Blu-ray Review: Cowboys & Aliens

Cowboys & Aliens Blu-ray boxSTUDIO: Universal | DIRECTOR: Jon Favreau | CAST: Daniel Craig, Harrison Ford, Olivia Wilde, Sam Rockwell, Paul Dano
BLU-RAY & DVD RELEASE DATE: 12/6/2011 | PRICE: DVD $29.98, Blu-ray/DVD Combo $34.98
BONUSES: extended edition of movie, featurettes, commentary, Second Screen, Flick View
SPECS: PG-13 | 119 min/135 min. | Science-fiction western | 2.40:1 aspect ratio | DTS-HD audio | English, French, Spanish subtitles

RATINGS (out of 5 dishes): Movie | Audio | Video | Overall

Cowboys & Aliens is one of those movies I really wanted to love. The premise screams fun. Aliens in the Old West? Oh Yeah! But, unfortunately, in director Jon Favreau’s (Iron Man 2) hands it’s an, “Uh, okay.”

Daniel Craig (Dream House) is good as Jake Lonergan, a bad-ass cowboy gangster who wakes up in the middle of the wilderness with a strange metal contraption on his wrist. Olivia Wilde (Tron: Legacy) is fine as a mysterious woman who doesn’t quite fit in. And Clancy Brown (TV’s Carnivale) is great as the old preacher with a kind word and his finger on the trigger.

Cowboys & AliensBut the casting of Harrison Ford (Morning Glory), Sam Rockwell (Conviction) and Paul Dano (The Extra Man) weren’t as well thought out. Ford is okay but never truly inhabits his former-Colonel-turned-mean-cattle-owner. Rockwell seems uncomfortable as the doc-turned-saloon-owner, who’s alternately brave and cowardly. And Dano simply tries too hard as Ford’s spoiled-trying-to-be-a-big-man-but-secretly-weak son.

The main problem with the movie, however, is its lack of tension. These people have lost family members, stolen before their eyes by some kind of alien. Scared and angry, they do what anyone would do: track the alien. But the film’s ragtag group has no sense of urgency. They mosey along like they’re on vacation. In one scene, Rockwell’s Doc even describes their journey as a “trip.” So much for a rescue attempt.

The extended version of Cowboys & Aliens doesn’t add much fun to the watching experience either. It’s a good 30-odd minutes longer than the theatrical version, but the new scenes don’t give us any new information. We see Doc actually being a doctor, which is nice, and a bigger celebration at the end of film. One scene, involving Craig’s Lonergan and Wilde’s Ella, really should have been left out altogether. Instead of an extended cut, maybe it would have been better if Favreau had given us a shorter version of the film that has more tension.

Cowboys & Aliens does look and sound good in Blu-ray’s high-definition. The film has some nice sweeping shots of countryside, and the slime coming out of the aliens’ mouths is appropriately shiney. But the presentation didn’t blow us away like other movies have on Blu-ray. In some places, the separation in the audio could be better.

Universal packed the Blu-ray with special features and is debuting a new “Flick View” with this disc. With “Flick View,” viewers who are watching the movie synced with the Second Screen extra footage and interviews on a tablet can “flick” the bonus from the tablet to their TV screen for better viewing. To me, this solves a lot of the problems with Second Screen. I like watching extras, but a) I don’t want to watch it while the movie is playing and b) I’d rather watch it on the bigger TV, not a computer or tablet.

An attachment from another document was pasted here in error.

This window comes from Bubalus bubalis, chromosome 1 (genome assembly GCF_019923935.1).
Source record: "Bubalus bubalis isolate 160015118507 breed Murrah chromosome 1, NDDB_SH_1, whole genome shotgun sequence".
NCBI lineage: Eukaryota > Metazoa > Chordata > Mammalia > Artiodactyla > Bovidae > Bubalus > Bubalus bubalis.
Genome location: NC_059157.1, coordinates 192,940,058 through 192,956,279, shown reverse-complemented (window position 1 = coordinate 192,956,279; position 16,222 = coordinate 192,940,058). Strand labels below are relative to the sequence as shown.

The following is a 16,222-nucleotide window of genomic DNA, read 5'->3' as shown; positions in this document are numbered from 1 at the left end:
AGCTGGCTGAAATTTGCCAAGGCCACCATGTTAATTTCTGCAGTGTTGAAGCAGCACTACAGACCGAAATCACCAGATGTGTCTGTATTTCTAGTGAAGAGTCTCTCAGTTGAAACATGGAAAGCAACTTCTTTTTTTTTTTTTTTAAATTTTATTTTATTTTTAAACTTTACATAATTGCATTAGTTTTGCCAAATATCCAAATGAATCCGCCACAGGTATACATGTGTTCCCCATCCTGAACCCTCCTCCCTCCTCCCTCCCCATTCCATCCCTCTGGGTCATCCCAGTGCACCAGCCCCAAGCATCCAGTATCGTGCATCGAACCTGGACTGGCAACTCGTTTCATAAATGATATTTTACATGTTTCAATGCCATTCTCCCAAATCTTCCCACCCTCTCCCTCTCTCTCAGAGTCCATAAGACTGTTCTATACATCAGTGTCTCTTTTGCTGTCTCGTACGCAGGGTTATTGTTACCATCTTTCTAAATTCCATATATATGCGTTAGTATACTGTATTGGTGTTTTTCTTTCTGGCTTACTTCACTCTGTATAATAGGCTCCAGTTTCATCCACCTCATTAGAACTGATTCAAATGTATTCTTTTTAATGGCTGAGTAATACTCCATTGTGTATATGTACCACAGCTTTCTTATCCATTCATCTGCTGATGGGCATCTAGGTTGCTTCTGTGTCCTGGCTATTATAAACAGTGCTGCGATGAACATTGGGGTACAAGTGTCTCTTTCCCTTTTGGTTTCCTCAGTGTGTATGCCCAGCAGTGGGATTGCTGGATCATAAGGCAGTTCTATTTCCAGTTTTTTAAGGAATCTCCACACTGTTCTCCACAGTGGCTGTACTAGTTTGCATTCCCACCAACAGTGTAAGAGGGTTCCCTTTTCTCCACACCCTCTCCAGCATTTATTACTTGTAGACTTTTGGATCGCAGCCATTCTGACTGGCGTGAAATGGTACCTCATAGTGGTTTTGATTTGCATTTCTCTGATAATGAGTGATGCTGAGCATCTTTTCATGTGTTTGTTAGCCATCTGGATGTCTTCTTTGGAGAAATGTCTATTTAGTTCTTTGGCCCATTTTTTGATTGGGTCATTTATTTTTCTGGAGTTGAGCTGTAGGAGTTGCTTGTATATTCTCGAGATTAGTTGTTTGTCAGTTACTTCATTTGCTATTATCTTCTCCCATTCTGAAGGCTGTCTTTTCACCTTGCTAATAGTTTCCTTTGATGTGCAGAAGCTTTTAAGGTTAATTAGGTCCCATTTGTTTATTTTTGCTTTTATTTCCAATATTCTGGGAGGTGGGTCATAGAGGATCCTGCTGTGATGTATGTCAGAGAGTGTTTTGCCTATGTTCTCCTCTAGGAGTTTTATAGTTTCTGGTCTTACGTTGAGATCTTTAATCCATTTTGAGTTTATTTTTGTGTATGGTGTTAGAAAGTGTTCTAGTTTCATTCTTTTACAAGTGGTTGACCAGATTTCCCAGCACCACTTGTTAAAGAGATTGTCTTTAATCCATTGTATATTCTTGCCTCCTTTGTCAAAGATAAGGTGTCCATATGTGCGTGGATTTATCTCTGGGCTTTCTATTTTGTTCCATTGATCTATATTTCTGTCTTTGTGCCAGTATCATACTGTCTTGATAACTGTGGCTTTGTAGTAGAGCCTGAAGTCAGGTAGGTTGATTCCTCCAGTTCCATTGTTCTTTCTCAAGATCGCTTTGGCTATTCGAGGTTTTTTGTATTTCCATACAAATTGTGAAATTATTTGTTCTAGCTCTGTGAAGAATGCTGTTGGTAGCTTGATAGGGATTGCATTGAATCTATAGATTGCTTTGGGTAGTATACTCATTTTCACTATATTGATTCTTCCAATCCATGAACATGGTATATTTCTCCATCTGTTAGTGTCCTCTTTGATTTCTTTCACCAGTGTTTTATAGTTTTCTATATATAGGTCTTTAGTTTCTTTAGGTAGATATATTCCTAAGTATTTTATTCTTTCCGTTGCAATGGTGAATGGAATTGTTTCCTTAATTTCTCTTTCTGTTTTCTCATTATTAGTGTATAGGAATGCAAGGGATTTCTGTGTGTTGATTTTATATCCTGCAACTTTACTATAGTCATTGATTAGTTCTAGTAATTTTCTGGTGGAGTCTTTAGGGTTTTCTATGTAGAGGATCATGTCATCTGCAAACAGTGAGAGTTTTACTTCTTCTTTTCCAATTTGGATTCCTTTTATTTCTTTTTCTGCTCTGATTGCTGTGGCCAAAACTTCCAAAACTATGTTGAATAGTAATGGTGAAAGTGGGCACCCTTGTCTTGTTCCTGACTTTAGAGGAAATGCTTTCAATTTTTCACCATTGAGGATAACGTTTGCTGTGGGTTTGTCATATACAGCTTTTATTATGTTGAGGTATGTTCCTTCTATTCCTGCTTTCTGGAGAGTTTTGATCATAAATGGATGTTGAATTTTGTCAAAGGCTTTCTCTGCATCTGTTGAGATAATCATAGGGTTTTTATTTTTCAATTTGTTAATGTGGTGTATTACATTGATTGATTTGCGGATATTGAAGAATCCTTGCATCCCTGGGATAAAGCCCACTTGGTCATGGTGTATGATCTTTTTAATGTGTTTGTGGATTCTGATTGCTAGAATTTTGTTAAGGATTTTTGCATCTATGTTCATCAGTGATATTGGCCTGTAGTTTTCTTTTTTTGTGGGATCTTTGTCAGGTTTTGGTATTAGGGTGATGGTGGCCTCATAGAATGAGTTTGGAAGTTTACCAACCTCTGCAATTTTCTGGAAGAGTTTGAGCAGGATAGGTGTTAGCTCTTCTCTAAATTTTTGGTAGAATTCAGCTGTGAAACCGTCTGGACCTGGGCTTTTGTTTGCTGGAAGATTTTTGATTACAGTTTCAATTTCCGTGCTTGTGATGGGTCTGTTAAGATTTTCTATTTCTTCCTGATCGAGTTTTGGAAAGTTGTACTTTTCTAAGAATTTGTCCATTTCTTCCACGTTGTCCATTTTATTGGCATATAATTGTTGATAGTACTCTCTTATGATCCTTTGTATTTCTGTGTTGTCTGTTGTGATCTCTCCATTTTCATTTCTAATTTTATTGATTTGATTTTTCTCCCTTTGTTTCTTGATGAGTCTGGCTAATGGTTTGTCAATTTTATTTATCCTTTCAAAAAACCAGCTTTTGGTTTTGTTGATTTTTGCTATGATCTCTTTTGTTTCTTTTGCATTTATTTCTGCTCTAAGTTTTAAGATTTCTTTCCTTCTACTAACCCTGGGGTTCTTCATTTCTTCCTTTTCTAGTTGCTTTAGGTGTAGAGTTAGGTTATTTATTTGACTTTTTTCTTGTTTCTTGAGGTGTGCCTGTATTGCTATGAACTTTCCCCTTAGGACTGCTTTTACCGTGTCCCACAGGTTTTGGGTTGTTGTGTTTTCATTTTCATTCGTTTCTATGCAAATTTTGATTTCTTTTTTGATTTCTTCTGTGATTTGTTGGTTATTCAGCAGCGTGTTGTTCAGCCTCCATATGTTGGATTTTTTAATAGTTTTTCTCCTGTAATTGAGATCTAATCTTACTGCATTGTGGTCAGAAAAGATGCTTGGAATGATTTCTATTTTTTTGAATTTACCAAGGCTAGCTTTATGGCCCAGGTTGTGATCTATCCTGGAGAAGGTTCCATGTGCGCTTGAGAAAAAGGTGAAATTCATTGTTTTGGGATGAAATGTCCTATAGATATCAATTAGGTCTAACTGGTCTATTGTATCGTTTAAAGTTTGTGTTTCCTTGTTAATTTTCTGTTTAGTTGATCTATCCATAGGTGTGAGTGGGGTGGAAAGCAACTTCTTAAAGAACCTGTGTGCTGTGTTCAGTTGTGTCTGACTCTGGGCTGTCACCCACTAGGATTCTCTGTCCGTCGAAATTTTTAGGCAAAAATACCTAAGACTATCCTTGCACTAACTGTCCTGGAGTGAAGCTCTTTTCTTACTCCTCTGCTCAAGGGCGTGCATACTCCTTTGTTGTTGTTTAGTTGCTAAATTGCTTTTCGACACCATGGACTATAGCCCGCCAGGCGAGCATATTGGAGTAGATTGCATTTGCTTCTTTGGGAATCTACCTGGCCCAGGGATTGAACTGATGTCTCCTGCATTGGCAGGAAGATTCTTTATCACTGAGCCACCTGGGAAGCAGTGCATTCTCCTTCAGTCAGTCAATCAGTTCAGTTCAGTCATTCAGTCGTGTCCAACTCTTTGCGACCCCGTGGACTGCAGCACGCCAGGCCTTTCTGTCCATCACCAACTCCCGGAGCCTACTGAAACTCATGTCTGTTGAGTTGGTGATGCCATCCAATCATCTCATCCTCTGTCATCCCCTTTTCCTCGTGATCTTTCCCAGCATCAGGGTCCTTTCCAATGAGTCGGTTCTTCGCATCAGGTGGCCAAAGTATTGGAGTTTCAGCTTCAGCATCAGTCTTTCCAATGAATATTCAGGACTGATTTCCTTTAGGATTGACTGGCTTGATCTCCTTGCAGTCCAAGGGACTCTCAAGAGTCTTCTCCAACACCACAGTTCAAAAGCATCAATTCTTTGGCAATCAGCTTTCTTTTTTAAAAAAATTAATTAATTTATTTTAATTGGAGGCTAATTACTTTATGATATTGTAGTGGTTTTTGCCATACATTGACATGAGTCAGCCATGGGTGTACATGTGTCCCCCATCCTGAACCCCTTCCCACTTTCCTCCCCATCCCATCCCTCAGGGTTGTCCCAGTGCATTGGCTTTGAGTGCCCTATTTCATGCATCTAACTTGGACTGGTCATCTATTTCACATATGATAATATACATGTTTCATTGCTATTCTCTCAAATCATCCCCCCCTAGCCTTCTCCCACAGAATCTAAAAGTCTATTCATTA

Outside of Second Screen, the Blu-ray looks at the film’s production in a series of “Igniting the Sky” making-of featurettes, but mostly they’re disappointing. There are some good moments, but you have to slog through a lot of “he’s such a genius” and “[fill in the blank] was so cool” to get to them.

The best featurette is “Outer-space Icon,” in which we hear from the creators at Legacy who designed the movie’s alien. They spill that part of the inspiration came from director Favreau’s love of sea turtles. Yep, cute, sweet sea turtles. “The Scope of the Spectacle” is fun too, looking at the film’s stuntwork.

In his commentary, Favreau goes through his decisions during the movie making, his homages to older westerns and other behind-the-scenes tidbits. The opening scene, in which Craig repeatedly punches a cowboy, almost got the movie an R rating, Favreau tells us. But luckily, they were able to keep it and squeak by with a PG-13.

Maybe the best set of extras on the Blu-ray are Favreau’s conversations with various cast members, including Craig and Ford. The pieces show the director and his actors relaxed and comfortable, talking not only about their experiences with this film but also with others, such as Bond in the case of Craig and the Star Wars movies in the case of Ford.

Ford also reveals that he was happy to be involved in the choosing of the hat he wore in Cowboys & Aliens. In the original script, he says, his Woodrow Dolarhyde had a hat and whip like Indiana Jones and Ford quickly put a stop to that. We’re glad he did.

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About S. Clark

Sam Clark is the former Managing Editor/Online Editor of Video Business magazine. With 19 years experience in journalism, 12 in the home entertainment industry, Sam has been hooked on movies on since she saw E.T. then stared into the sky waiting to meet her own friendly alien. Thanks to her husband’s shared love of movies, Sam reviews Blu-ray discs in a true home theater, with a 118-inch screen, projector and cushy recliners with cup holders.